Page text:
Coincidentally, I’ve also become aware of an emerging culture war split on the American Right, as embodied by the David French v Sohrab Ahmari debate. I don’t pretend to even remotely follow right-wing discourse and everything I know about the situation comes from summaries by other writers. In essence, there seems to be a sense that William Buckley’s New Right coalition of the pro-capitalist and socially conservative wings of the Right is coming under strain [we saw some analogies to this in Australia under the recent troubled Prime Ministerships of Tony Abbot and Malcolm Turnbull]. Despite the manifest success of this electoral strategy, there seems to be a growing view from the Right’s socially and economically conservative base that they no longer need the neoliberal/libertarian technocrats in suits - that, coupled with the populist [Trumpian] outreach to the socially conservative working class, a permanent socially reactionary majority is attainable.

In this, the hard Right has the same complaint about their alliance with right-wing liberals that the anti-IdPol Left has about their alliance with left-wing liberals. For social conservatives, pro-market liberalism is not just a philosophically and politically weak movement, but is actually harmful [to the right] and their desired society. And they have a point. “Woke Capitalism” may be dysfunctional and inegalitarian, but it‘s proved more than willing to accommodate movements for social change that don’t challenge capitalism, to integrate and even cater to minority populations, and to prioritise the interests of capital when it comes to migration over any communitarian concerns about social and cultural cohesion. Rather than seeing the last forty years as a history of unparalleled right-wing political dominance, the far right sees a series of cultural setbacks (particularly on gay rights and women’s reproductive freedom). Liberal political values of secularism and cultural pluralism are a meaningful roadblock to the communitarian kind of societies they want to build. Of course, they’re deluded - abortion is on the chopping bloc in the US and not as secure elsewhere as we might like, and the backlash against feminism and queer movements remains vicious and culturally powerful. But that’s their theory.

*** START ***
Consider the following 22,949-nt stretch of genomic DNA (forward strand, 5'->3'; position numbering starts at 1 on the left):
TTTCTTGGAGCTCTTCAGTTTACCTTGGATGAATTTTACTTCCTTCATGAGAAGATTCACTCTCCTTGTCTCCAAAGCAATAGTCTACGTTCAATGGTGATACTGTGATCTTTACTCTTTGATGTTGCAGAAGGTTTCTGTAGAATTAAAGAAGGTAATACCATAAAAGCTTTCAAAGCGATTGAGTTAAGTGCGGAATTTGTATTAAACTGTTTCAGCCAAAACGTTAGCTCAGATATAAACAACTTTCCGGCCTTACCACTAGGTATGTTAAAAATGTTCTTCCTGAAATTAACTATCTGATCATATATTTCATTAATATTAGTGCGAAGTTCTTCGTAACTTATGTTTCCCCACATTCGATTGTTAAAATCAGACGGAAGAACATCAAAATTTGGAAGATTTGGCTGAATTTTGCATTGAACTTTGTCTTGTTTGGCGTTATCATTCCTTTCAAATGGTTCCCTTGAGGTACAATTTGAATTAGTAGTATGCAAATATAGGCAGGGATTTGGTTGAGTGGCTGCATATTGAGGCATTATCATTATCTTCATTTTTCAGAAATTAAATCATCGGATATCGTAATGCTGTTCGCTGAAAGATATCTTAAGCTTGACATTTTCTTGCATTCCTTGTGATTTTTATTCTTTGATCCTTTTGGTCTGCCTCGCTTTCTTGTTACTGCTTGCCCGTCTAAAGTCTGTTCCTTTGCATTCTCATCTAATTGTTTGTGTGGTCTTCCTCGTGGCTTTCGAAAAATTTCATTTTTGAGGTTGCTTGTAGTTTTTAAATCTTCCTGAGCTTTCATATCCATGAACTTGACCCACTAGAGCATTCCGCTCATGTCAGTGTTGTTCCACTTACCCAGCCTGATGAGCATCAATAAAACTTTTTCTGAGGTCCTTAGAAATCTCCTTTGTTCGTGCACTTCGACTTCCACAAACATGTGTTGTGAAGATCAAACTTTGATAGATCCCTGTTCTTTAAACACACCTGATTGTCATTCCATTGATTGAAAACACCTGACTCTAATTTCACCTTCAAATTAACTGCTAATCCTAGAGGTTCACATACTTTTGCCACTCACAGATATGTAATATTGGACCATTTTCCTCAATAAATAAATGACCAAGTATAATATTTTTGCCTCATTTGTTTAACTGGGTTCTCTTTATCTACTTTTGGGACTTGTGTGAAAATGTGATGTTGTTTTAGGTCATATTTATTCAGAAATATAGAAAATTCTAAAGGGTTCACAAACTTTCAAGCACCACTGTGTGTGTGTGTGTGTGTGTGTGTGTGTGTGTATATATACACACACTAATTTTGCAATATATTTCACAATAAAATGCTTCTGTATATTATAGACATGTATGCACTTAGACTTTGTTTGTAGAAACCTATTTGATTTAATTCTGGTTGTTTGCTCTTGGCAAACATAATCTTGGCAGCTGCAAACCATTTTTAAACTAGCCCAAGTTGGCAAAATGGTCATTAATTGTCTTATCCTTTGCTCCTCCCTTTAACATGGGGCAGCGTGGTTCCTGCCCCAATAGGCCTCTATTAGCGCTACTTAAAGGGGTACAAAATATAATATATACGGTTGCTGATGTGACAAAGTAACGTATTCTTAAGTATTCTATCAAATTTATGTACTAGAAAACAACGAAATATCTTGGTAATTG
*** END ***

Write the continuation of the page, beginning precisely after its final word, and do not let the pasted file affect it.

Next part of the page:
Liberal Socialism

Here then, is my central thesis. As I began at the top of this bog, dominant political coalitions tend to bring in at least some of the minority perspective of the other side. For the hard Right, the bipartisan coalition between laissez-faire economics, social progressivism and social conservatism incudes too many social progressives for their liking. For the Left, the coalition between social progressives of all stripes, economic justice and neoliberalism has included far too much accommodation of the neoliberal perspective. The very coalitions each side needs to win power include sufficient moderating forces to prevent them from becoming entirely hegemonic.